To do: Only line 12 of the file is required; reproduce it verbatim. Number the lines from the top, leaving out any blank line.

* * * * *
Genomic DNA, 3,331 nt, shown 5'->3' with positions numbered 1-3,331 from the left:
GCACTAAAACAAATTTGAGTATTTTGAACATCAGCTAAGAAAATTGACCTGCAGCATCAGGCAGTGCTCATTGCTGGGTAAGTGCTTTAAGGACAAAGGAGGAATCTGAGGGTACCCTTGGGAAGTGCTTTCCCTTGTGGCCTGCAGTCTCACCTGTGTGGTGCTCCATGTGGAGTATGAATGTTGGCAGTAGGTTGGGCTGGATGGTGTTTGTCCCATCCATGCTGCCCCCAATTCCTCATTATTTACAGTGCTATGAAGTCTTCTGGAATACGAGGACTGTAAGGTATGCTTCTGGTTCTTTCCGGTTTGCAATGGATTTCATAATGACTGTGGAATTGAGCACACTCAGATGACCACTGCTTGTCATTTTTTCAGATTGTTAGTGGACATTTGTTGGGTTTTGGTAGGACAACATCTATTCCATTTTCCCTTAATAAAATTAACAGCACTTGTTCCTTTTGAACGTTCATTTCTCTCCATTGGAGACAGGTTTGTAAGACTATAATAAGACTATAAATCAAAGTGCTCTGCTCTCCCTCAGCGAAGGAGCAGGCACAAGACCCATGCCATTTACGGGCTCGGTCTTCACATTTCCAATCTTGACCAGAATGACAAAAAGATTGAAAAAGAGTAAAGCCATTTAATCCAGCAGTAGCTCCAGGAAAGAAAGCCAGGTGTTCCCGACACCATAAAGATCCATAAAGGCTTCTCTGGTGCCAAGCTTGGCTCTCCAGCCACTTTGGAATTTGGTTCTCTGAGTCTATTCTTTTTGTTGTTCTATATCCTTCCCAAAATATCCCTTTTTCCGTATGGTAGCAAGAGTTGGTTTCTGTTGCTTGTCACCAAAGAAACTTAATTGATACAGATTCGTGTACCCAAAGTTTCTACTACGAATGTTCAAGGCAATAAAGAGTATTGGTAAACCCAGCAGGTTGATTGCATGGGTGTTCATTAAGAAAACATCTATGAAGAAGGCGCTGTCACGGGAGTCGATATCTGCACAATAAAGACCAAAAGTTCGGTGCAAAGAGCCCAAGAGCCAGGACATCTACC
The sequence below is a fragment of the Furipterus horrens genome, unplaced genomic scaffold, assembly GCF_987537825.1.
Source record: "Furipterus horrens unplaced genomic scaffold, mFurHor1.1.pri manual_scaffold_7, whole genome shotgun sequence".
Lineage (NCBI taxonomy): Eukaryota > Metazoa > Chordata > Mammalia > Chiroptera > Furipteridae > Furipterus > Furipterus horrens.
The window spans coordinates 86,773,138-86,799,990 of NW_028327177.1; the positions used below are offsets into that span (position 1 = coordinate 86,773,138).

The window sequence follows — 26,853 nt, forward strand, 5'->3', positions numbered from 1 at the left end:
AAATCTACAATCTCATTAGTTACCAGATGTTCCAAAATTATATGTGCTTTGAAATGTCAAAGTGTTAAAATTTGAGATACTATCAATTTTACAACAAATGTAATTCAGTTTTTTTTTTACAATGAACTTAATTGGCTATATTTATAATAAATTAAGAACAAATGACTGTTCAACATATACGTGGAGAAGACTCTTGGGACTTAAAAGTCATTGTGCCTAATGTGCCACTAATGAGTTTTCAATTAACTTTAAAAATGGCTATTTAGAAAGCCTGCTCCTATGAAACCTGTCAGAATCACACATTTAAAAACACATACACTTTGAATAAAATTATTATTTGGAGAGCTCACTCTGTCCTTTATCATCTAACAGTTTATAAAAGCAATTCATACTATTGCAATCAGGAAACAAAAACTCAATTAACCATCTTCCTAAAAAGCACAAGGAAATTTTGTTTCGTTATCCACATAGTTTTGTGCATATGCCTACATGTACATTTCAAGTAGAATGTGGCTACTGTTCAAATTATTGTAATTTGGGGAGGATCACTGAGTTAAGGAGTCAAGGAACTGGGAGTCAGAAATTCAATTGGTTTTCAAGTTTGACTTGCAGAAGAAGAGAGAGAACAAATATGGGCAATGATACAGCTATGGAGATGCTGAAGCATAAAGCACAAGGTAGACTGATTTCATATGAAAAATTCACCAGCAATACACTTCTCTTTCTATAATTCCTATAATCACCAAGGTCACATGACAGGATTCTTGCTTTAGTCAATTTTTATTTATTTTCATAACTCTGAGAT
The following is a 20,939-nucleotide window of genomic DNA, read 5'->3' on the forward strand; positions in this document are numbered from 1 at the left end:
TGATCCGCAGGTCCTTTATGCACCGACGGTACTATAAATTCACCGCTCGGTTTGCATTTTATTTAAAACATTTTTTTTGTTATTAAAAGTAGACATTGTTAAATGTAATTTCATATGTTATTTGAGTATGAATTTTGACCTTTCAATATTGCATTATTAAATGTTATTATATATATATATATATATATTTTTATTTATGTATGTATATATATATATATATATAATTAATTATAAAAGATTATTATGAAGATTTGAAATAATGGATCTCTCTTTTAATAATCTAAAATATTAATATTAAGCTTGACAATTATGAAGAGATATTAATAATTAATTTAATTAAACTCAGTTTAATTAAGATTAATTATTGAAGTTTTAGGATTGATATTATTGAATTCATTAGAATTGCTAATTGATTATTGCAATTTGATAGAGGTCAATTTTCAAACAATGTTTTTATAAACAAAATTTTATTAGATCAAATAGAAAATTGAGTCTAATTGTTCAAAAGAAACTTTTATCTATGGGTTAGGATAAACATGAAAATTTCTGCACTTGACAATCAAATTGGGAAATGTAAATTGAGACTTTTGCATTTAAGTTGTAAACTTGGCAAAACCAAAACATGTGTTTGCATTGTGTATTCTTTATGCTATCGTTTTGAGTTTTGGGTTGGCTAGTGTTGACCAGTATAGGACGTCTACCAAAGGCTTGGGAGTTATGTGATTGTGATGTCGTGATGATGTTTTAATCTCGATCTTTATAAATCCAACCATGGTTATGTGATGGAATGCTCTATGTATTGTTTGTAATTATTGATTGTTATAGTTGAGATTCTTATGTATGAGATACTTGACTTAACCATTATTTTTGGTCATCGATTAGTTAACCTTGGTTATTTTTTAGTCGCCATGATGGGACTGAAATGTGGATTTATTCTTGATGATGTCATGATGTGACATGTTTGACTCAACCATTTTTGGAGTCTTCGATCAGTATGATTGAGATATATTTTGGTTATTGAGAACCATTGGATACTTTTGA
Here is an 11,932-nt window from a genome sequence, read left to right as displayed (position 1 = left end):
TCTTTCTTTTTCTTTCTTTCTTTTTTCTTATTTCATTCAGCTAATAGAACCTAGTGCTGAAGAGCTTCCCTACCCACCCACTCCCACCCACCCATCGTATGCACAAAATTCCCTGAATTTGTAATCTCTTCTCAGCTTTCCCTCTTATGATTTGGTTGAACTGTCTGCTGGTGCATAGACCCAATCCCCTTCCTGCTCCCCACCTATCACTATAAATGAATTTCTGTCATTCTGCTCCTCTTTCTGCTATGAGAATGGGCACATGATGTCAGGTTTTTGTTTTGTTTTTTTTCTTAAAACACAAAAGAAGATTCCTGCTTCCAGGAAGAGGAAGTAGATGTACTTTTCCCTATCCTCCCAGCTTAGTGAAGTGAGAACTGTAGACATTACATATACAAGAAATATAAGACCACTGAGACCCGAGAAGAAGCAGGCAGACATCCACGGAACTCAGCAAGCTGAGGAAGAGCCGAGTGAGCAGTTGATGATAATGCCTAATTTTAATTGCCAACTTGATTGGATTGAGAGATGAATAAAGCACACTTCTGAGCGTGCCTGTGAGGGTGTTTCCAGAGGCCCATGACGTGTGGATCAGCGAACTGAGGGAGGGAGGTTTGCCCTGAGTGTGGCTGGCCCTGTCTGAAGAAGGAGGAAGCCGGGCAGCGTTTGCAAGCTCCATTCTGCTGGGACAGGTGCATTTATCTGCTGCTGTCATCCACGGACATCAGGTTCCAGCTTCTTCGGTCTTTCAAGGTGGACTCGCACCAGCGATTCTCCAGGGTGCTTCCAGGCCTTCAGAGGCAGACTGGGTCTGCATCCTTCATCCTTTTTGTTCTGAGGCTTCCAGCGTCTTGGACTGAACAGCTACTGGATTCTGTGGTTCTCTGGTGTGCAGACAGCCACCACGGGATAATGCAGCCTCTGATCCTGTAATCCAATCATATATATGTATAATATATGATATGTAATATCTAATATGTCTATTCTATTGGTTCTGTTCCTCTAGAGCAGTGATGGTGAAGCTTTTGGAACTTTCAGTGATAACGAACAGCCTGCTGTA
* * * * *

TCTTTCTTTTTCTTTCTTTCTTTTTTCTTATTTCATTCAGCTAATAGAACCTAGTGCTGAAGAGCTTCCCTACCCACCCACTCCCACCCACCCATCGTATGCACAAAATTCCCTGAATTTGTAATCTCTTCTCAGCTTTCCCTCTTATGATTTGGTTGAACTGTCTGCTGGTGCATAGACCCAATCCCCTTCCTGCTCCCCACCTATCACTATAAATGAATTTCTGTCATTCTGCTCCTCTTTCTGCTATGAGAATGGGCACATGATGTCAGGTTTTTGTTTTGTTTTTTTTCTTAAAACACAAAAGAAGATTCCTGCTTCCAGGAAGAGGAAGTAGATGTACTTTTCCCTATCCTCCCAGCTTAGTGAAGTGAGAACTGTAGACATTACATATACAAGAAATATAAGACCACTGAGACCCGAGAAGAAGCAGGCAGACATCCACGGAACTCAGCAAGCTGAGGAAGAGCCGAGTGAGCAGTTGATGATAATGCCTAATTTTAATTGCCAACTTGATTGGATTGAGAGATGAATAAAGCACACTTCTGAGCGTGCCTGTGAGGGTGTTTCCAGAGGCCCATGACGTGTGGATCAGCGAACTGAGGGAGGGAGGTTTGCCCTGAGTGTGGCTGGCCCTGTCTGAAGAAGGAGGAAGCCGGGCAGCGTTTGCAAGCTCCATTCTGCTGGGACAGGTGCATTTATCTGCTGCTGTCATCCACGGACATCAGGTTCCAGCTTCTTCGGTCTTTCAAGGTGGACTCGCACCAGCGATTCTCCAGGGTGCTTCCAGGCCTTCAGAGGCAGACTGGGTCTGCATCCTTCATCCTTTTTGTTCTGAGGCTTCCAGCGTCTTGGACTGAACAGCTACTGGATTCTGTGGTTCTCTGGTGTGCAGACAGCCACCACGGGATAATGCAGCCTCTGATCCTGTAATCCAATCATATATATGTATAATATATGATATGTAATATCTAATATGTCTATTCTATTGGTTCTGTTCCTCTAGAGCAGTGATGGTGAAGCTTTTGGAACTTTCAGTGATAACGAACAGCCTGCTGTA